“The person who has reached out to us for support in this situation has asked nothing of the division other than to be sure that individuals at all levels of management are adequately trained on understanding the impacts of bias, the harm in micro-aggressions, and an increased awareness of sometimes unrecognized internal biases,” wrote Kristi Negri, co-chair of the chapter’s Legal Redress Committee.

Chatterjee offered to meet with the NAACP to discuss the matter further and received no response, a spokesperson said. At the time, Chatterjee told Lowells she was confident that the agency had been appropriately handling the incidents brought to her attention, records show.

In an interview this month, Chatterjee argued that she has taken steps to improve equity while launching the division into a separate department. One bias training was launched last January. Just this month, the department introduced a new training program on diversity, equity, inclusion and belonging, she said. It is now open to all staff, though it is only a requirement for managers.

‘Predictable’ preschool problems

In 2022, Preschool Promise, Oregon’s publicly funded preschool program, had problems. As the school year began, thousands of families were stuck waiting for programs to open, because the state had not finished ironing out some providers’ contracts. What’s more, thousands of preschool spots, for which the state was paying millions of dollars each year, were going unfilled across Oregon.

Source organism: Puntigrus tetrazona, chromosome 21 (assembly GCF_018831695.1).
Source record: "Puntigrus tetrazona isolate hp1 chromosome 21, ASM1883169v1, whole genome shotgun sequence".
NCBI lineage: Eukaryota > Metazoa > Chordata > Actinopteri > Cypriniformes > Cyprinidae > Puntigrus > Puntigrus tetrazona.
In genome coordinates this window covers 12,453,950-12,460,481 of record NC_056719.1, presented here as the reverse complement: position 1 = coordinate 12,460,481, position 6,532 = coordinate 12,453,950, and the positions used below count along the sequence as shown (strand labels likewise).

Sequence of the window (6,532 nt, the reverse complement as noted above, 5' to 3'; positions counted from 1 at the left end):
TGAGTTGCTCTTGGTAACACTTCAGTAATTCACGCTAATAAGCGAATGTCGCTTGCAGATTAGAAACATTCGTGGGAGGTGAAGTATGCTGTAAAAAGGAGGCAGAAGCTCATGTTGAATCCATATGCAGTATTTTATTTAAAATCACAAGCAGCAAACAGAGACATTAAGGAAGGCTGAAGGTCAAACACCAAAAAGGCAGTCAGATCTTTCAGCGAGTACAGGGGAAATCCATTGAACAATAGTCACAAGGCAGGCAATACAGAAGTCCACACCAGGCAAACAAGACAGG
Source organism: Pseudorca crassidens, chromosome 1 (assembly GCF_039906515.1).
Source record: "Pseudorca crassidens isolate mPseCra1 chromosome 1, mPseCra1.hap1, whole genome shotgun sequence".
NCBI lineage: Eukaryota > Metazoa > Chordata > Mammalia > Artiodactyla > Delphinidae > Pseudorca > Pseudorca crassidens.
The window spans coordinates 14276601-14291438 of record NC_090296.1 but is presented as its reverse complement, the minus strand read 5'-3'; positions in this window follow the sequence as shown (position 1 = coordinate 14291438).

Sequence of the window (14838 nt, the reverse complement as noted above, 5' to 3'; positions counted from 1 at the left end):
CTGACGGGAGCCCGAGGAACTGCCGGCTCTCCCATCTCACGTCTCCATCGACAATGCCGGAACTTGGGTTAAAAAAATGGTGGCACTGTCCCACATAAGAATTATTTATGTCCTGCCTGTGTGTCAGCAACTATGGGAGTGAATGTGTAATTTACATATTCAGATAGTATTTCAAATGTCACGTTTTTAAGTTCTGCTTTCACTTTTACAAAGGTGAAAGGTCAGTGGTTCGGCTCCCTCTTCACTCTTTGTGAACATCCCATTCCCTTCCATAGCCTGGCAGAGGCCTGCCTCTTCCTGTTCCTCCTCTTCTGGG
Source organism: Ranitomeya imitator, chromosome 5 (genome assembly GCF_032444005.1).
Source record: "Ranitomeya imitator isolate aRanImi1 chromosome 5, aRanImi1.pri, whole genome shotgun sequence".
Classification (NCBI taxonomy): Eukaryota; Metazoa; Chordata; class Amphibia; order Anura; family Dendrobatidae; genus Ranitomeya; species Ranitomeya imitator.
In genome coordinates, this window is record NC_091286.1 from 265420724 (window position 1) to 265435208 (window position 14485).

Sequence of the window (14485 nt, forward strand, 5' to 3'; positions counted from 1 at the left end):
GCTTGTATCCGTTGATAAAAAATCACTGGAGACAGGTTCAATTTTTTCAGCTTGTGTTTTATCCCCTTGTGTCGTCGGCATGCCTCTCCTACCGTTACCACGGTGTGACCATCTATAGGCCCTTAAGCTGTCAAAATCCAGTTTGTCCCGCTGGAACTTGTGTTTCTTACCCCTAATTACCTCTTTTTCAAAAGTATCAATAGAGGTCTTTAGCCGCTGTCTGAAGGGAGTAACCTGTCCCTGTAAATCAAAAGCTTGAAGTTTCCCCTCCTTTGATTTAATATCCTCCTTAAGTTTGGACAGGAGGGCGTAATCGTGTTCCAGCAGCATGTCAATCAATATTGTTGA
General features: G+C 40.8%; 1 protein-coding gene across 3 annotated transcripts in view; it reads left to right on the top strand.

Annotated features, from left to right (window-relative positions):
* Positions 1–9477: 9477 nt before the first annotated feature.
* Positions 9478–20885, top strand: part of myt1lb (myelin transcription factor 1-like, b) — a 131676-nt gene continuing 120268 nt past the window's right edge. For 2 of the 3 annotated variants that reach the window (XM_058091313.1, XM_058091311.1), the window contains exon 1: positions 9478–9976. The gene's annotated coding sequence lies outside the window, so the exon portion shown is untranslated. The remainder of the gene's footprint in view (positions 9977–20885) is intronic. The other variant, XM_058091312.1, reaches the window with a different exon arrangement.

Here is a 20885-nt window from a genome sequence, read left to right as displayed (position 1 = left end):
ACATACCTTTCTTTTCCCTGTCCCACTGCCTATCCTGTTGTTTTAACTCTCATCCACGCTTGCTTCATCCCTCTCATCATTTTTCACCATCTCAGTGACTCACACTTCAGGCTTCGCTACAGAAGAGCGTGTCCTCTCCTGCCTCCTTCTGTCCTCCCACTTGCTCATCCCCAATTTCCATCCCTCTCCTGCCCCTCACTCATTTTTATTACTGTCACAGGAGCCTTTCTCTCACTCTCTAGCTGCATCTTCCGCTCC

Legislators and the public were perturbed. In hearings leading up to and during the next legislative session, lawmakers asked Chatterjee to fully account for what had happened.

“I am … nervous and still just a little unsure of how money was spent and how then, as a legislator, we can move forward,” said Rep. Lucetta Elmer, R-McMinnville, in an April 2023 hearing. “I don’t feel like the transparency was necessarily there, and that makes me nervous.”

As Chatterjee explained to legislators, the pandemic had played an undeniable role: Emergency orders had first closed child care facilities, then later restricted the number of children each provider could take. The division had decided to fund providers without penalties for low enrollment to help prevent those businesses from closing altogether, to avoid worsening the shortage. A portion of parents were voluntarily opting out of preschool for fear their children would get sick, and the division also faced shortages of staff to handle contracts, slowing its ability to get agreements signed and providers paid.